3. Dichelyma pallescens Schimper in P. Bruch and W. P. Schimper, Bryol. Europ. 5: 24. 1846.
Dichelyma obtusulum Kindberg; Neckera leucoclada Müller Hal.
Plants to 10 cm, green, yellowish, or yellow-brown. Stems with axillary hairs 140- 200 µm, basal cell 1, quadrate to subrectangular, distal cells 2-5, long-cylindric to oblong.
Tree trunks (Acer, Alnus, Fraxinus, Populus), bushes, rock, subject to inundation; low to moderate elevations (40-400 m); N.B., Nfld. and Labr. (Nfld.), Ont., Que.; Maine, Mass., Mich., Minn., N.H., N.Y., Pa., Vt., Wis.
Leaves weakly 3-ranked, erect-ascending to weakly falcate, lanceolate, 3-4 mm, medial stem leaves 0.4-0.8 mm wide; margins plane, entire proximally; apex subulate to acuminate, acute to obtuse; costa subpercurrent to percurrent; alar cells slightly enlarged; medial laminal cells 100-140 × 5-8µm. Perichaetia with leaves overtopping capsule. Seta 4-7 mm. Capsule laterally emergent, oval to oblong-cylindric, 1-2 mm; operculum obliquely long-rostrate, 0.5-1 mm; exostome teeth finely papillose; endostome reddish, finely papillose, trellis imperfect. Calyptra 3-4 mm. Spores 10-15 µm.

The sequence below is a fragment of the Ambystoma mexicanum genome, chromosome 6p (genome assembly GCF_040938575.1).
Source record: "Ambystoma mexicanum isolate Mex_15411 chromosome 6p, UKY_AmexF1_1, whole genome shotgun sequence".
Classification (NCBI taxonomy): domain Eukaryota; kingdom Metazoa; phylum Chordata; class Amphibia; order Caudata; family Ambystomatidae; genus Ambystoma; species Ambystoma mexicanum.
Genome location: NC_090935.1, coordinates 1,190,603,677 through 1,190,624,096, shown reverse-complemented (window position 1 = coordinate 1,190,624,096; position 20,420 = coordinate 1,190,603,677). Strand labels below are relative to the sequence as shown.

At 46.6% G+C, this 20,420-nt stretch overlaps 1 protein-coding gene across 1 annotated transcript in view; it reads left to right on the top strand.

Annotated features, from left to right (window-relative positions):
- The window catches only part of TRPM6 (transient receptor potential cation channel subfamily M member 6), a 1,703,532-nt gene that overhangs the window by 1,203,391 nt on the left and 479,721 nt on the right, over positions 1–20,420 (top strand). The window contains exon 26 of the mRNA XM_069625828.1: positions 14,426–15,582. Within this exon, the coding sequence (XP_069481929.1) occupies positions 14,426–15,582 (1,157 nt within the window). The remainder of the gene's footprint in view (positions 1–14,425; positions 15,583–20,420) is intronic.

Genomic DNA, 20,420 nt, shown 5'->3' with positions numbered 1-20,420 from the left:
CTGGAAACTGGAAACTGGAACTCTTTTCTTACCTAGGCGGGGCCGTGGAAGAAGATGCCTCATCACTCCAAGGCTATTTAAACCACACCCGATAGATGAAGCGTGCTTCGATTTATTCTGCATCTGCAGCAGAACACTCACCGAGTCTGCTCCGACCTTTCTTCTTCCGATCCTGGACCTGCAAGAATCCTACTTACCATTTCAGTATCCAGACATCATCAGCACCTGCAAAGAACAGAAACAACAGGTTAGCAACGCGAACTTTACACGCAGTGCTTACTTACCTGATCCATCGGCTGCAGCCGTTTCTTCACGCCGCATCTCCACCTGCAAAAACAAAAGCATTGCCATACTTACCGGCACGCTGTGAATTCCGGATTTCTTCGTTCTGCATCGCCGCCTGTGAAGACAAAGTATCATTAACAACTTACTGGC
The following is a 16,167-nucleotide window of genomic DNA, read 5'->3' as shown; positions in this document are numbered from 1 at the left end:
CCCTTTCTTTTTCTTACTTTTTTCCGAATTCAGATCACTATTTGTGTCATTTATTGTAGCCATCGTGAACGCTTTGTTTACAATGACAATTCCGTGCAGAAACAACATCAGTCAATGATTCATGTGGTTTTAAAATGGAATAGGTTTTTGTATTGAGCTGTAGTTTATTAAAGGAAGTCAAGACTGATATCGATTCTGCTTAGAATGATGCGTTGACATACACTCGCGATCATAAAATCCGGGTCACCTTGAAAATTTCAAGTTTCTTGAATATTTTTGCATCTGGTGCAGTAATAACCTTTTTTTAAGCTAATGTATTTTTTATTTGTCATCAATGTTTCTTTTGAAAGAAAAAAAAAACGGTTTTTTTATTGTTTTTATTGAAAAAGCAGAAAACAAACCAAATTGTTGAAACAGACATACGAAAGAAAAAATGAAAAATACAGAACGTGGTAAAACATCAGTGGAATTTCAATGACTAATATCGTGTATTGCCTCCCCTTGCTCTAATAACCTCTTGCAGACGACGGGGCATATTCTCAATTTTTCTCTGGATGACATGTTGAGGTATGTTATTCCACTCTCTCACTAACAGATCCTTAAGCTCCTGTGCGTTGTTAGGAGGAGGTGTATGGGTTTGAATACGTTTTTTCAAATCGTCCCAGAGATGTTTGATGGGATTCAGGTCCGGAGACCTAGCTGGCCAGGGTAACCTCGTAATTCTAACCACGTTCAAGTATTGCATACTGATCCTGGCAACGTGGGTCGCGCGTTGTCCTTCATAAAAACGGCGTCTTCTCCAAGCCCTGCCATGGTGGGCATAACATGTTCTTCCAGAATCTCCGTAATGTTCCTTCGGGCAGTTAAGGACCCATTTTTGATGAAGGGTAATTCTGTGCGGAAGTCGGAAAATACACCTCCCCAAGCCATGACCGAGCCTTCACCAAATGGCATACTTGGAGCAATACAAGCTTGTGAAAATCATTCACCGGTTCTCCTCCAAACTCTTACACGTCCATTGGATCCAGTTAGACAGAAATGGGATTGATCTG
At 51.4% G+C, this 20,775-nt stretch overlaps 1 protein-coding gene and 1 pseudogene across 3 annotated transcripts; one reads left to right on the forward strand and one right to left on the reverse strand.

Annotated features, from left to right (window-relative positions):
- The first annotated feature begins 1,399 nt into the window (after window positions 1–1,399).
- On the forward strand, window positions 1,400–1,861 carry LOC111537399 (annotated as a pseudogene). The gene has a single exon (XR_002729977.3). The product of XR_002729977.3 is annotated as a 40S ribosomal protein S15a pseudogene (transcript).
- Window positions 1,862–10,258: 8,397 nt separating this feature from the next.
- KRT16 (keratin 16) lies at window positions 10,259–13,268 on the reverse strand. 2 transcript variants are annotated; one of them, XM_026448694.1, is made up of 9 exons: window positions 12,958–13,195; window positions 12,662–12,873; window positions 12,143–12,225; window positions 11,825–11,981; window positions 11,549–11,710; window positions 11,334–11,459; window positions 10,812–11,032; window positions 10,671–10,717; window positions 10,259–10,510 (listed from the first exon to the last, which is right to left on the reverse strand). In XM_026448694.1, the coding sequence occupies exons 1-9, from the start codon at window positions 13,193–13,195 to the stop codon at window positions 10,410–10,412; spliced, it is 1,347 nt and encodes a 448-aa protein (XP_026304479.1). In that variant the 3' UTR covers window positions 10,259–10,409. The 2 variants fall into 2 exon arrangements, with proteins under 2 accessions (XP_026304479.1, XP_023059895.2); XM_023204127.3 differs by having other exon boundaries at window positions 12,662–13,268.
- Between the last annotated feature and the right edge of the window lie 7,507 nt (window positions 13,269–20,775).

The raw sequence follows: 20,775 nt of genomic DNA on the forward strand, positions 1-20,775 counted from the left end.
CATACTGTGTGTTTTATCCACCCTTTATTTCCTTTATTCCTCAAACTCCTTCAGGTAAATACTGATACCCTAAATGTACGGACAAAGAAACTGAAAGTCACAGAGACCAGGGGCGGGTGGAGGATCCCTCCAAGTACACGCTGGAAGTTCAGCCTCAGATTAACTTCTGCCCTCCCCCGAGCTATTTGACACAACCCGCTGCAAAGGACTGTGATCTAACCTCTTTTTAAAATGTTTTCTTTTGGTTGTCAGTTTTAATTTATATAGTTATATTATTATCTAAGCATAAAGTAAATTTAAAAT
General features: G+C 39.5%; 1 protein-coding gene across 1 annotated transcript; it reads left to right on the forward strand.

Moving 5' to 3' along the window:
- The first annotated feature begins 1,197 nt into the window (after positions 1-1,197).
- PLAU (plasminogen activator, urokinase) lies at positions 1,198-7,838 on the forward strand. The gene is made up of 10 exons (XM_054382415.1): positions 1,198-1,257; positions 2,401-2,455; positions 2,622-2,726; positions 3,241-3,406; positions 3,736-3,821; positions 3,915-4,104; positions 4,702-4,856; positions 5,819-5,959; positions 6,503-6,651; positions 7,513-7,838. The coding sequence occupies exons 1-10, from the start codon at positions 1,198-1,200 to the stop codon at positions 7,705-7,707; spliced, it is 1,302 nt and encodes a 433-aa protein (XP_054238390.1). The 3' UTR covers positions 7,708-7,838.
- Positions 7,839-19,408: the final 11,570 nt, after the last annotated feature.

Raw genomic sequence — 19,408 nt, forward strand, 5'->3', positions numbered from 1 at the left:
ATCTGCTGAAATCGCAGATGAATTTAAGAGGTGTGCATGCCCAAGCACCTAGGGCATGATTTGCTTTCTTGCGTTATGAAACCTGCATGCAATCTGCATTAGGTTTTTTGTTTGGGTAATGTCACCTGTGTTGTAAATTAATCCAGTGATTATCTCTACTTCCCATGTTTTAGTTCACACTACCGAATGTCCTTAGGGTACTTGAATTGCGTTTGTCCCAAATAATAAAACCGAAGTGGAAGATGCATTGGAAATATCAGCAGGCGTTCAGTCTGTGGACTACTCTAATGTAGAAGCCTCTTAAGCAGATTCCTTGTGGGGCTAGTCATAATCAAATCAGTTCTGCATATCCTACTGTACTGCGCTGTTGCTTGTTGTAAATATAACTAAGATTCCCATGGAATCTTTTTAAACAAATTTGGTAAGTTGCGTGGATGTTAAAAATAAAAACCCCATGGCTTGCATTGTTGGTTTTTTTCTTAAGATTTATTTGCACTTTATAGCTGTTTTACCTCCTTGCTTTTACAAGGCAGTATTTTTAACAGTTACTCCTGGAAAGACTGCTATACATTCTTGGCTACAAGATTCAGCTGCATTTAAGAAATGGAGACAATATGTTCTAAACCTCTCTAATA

Dichelyma pallescens is predominantly corticolous, distinguished by its often broadly acute to obtuse leaf apices. This medium-sized species is occasionally confused with D. falcatum. Dichelyma falcatum is usually saxicolous, has much broader leaves (0.7-1.4 versus 0.4-0.8 mm wide), exserted capsules, and perfect endostomial trellises. Dichelyma capillaceum and D. pallescens often occur in mixed collections, and both have immersed to laterally emergent capsules with imperfect endostomial trellises. Dichelyma capillaceum differs from D. pallescens in having setaceous leaf apices and long-excurrent costae.